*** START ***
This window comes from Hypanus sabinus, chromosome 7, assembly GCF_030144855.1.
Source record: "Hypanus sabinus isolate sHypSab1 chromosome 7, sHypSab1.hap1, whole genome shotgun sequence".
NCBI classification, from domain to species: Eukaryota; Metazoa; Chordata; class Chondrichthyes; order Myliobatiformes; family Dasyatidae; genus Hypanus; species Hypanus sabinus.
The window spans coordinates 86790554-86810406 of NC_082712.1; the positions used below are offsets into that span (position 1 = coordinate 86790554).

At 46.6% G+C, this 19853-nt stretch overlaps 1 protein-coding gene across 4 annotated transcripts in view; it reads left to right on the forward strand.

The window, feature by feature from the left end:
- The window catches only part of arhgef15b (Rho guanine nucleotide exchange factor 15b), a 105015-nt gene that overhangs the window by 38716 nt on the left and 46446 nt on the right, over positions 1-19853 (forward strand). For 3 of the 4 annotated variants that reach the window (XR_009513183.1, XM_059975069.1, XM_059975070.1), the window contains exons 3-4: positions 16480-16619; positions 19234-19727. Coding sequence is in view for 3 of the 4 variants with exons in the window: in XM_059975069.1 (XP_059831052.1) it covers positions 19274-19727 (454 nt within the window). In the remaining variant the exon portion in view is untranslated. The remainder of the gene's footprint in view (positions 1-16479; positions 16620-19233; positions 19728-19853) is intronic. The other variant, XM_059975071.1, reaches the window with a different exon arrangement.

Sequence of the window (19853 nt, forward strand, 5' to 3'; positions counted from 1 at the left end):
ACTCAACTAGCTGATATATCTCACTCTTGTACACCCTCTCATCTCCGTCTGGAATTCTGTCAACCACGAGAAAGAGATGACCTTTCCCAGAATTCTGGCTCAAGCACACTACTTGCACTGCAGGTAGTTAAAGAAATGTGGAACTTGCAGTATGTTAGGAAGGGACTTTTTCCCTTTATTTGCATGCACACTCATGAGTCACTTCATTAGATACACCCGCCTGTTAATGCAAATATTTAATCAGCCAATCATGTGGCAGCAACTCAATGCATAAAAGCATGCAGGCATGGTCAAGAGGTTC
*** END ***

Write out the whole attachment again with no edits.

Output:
This window comes from Hypanus sabinus, chromosome 7, assembly GCF_030144855.1.
Source record: "Hypanus sabinus isolate sHypSab1 chromosome 7, sHypSab1.hap1, whole genome shotgun sequence".
NCBI classification, from domain to species: Eukaryota; Metazoa; Chordata; class Chondrichthyes; order Myliobatiformes; family Dasyatidae; genus Hypanus; species Hypanus sabinus.
The window spans coordinates 86790554-86810406 of NC_082712.1; the positions used below are offsets into that span (position 1 = coordinate 86790554).

At 46.6% G+C, this 19853-nt stretch overlaps 1 protein-coding gene across 4 annotated transcripts in view; it reads left to right on the forward strand.

The window, feature by feature from the left end:
- The window catches only part of arhgef15b (Rho guanine nucleotide exchange factor 15b), a 105015-nt gene that overhangs the window by 38716 nt on the left and 46446 nt on the right, over positions 1-19853 (forward strand). For 3 of the 4 annotated variants that reach the window (XR_009513183.1, XM_059975069.1, XM_059975070.1), the window contains exons 3-4: positions 16480-16619; positions 19234-19727. Coding sequence is in view for 3 of the 4 variants with exons in the window: in XM_059975069.1 (XP_059831052.1) it covers positions 19274-19727 (454 nt within the window). In the remaining variant the exon portion in view is untranslated. The remainder of the gene's footprint in view (positions 1-16479; positions 16620-19233; positions 19728-19853) is intronic. The other variant, XM_059975071.1, reaches the window with a different exon arrangement.

Sequence of the window (19853 nt, forward strand, 5' to 3'; positions counted from 1 at the left end):
ACTCAACTAGCTGATATATCTCACTCTTGTACACCCTCTCATCTCCGTCTGGAATTCTGTCAACCACGAGAAAGAGATGACCTTTCCCAGAATTCTGGCTCAAGCACACTACTTGCACTGCAGGTAGTTAAAGAAATGTGGAACTTGCAGTATGTTAGGAAGGGACTTTTTCCCTTTATTTGCATGCACACTCATGAGTCACTTCATTAGATACACCCGCCTGTTAATGCAAATATTTAATCAGCCAATCATGTGGCAGCAACTCAATGCATAAAAGCATGCAGGCATGGTCAAGAGGTTC